Tanzania 2015 | FINANCE | INTERVIEW

TBY talks to Irene C. Isaka, Director General of the Social Security Regulatory Authority (SSRA), on extending pensions out to the informal sector, and the need for further regulatory reform.

Irene C. Isaka
Irene C. Isaka holds a Master’s degree in Economics from the University of Dar es Salaam, specializing in Econometrics and Monetary Economics. She holds a Bachelor’s degree in Economics, specializing in industrial economics, a graduate Diploma in Pension Fund investments, and a diploma in Risk Management for Investment of Pension Funds and Housing Finance. She had 15 years of work experience at numerous organizations, including the National Social Security Fund, the Parastatal Pensions Fund, Stanbic, and the International Development Group, before being appointed the Director General of the SSRA.

How has the participation in social security grown in Tanzania since last year?

Since 2013 it has grown to encompass 8% of the working population. The main driver for this growth is that pension funds have started implementing section 30 of the Social Security Regulatory Act No. 8 of 2008, which opens it up for everybody. Even the informal sector now is allowed to join social security, which is different from in the past when you had to be formally employed in order to access social security services. Mandatory pension funds have established supplementary schemes that accommodate the informal sector. They came out with products and services that suit them. For example, for collection you do not have to go the offices; you can send through M-Pesa, Airtel Money, or Tigo Pesa. You can use mobile money to send contributions, and they are also flexible in terms of frequencies; they can contribute on a daily, weekly, or monthly basis, which is different from the traditional scheme in which you had to contribute monthly. They are also taking contributions in the form of commodities for supplementary schemes. For example, through collection centers farmers can contribute in terms of kilograms of tea, liters of milk, or trays of eggs, for example. This flexibility has encouraged other people to join social security schemes.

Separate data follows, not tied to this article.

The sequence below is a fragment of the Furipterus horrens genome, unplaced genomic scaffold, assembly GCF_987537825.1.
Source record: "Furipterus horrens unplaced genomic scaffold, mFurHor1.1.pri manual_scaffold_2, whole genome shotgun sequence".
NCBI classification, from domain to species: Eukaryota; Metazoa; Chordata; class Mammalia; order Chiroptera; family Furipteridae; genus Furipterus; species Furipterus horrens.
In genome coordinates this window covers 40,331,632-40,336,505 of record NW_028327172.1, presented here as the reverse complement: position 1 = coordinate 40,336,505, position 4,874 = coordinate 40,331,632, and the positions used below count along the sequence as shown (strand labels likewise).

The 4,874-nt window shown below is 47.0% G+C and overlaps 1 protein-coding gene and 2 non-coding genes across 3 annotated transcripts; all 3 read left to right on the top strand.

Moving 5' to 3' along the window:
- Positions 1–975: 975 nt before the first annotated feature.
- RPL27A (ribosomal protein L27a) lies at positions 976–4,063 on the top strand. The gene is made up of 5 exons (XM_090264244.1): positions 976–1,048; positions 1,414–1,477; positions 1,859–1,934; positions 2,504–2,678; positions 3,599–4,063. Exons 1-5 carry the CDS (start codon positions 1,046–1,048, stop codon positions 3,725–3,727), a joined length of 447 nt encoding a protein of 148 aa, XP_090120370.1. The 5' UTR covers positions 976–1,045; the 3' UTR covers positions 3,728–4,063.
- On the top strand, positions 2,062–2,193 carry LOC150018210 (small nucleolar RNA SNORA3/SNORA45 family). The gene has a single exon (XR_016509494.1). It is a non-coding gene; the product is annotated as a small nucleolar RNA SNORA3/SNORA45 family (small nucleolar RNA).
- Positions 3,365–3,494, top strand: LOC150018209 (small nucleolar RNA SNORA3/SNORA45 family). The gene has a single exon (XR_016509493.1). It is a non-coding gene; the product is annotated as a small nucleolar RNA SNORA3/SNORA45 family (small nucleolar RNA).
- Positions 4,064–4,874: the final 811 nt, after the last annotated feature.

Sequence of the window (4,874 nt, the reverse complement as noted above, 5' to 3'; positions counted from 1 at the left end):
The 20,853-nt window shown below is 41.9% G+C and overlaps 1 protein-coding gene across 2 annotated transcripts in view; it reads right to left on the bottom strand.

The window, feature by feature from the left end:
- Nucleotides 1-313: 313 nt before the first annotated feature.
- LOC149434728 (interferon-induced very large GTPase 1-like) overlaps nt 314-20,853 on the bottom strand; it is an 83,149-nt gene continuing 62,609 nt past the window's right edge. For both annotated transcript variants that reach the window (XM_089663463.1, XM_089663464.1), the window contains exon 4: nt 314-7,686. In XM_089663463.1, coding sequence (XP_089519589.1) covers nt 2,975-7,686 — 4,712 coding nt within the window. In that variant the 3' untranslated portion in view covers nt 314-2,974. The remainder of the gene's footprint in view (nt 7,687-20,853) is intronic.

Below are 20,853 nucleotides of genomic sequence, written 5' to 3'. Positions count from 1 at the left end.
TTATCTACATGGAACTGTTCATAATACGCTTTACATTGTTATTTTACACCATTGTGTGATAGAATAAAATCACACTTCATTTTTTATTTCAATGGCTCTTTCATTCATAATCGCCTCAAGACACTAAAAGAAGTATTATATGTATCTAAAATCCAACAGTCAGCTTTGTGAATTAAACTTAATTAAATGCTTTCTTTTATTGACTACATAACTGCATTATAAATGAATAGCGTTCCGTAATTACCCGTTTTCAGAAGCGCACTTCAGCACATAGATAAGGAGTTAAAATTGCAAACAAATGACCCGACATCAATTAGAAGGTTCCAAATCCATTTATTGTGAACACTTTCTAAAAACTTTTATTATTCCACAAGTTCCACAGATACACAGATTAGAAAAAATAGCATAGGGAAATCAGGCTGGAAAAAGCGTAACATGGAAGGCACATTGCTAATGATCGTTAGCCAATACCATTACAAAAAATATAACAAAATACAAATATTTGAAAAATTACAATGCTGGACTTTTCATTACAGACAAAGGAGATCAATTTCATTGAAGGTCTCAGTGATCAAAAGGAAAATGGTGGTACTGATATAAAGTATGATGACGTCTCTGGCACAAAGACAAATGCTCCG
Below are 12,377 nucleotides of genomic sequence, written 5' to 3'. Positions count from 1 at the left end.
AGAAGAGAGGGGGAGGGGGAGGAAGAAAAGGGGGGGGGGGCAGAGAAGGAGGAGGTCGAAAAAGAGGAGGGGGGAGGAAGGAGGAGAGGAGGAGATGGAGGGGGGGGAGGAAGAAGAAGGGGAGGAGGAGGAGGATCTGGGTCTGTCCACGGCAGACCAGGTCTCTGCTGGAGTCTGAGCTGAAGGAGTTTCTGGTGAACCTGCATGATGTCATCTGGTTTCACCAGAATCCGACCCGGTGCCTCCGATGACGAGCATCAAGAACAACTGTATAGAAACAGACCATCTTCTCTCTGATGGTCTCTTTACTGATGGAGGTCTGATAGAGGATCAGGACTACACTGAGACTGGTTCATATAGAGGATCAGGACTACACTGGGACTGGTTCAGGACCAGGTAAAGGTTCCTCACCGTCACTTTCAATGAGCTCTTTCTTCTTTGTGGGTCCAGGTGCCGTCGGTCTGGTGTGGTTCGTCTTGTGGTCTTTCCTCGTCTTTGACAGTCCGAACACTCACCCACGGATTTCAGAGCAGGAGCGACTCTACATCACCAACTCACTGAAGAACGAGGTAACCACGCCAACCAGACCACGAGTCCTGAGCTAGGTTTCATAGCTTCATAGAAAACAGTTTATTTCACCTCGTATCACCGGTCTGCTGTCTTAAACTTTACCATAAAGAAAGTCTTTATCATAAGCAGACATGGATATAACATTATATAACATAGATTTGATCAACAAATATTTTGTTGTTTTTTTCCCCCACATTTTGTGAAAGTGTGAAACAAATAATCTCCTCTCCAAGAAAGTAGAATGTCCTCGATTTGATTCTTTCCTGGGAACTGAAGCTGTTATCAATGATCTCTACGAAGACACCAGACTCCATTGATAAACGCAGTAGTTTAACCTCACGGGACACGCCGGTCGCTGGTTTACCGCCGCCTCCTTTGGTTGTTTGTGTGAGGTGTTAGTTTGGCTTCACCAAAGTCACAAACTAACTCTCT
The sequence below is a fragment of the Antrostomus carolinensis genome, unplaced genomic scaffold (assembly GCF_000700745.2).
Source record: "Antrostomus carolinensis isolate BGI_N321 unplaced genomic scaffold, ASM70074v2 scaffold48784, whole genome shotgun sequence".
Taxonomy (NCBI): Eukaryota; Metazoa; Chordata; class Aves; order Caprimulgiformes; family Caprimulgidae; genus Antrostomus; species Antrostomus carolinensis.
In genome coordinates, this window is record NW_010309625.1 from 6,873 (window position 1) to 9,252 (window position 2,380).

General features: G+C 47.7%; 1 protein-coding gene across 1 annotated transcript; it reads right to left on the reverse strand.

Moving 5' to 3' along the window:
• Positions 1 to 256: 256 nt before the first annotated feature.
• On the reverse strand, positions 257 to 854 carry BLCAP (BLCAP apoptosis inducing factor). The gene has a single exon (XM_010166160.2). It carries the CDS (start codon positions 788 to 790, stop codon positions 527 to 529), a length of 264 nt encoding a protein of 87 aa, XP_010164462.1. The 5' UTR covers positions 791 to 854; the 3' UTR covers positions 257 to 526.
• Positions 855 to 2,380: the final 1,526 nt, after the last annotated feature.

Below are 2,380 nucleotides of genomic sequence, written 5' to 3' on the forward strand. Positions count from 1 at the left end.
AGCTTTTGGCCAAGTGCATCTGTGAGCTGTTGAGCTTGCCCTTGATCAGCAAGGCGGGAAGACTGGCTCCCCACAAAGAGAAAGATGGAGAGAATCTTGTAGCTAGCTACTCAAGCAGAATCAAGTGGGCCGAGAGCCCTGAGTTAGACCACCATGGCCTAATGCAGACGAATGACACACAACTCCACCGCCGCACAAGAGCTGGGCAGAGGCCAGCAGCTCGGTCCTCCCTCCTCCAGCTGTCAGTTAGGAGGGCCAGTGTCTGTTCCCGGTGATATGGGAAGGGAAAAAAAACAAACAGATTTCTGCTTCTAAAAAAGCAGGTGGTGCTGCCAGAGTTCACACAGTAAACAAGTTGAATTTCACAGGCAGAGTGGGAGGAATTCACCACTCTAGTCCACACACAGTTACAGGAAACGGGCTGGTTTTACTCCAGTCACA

How is the Social Security Regulatory Authority (SSRA) working toward a universal pension fund?

The universal pension fund is something we are still working on, and we are presently working with the Ministry of Labor and Employment in reviewing the previous policy because it was developed in 2003, and some areas are already outdated. We have carried out study visits and established a task force to deal with it. When this is complete, the framework will be established for a universal pension. We only want to be sure that the scheme is affordable and sustainable. As you can see in Article 11 of the Constitution, social security is a constitutional right, but there is no obligation to contribute. We have sent our recommendation that places social security contributions as the obligation of every Tanzanian. If everybody with an income contributes a certain amount for an old age pension, this will ensure the sustainability of the universal scheme.

What other regulatory changes are priorities for the social security sector?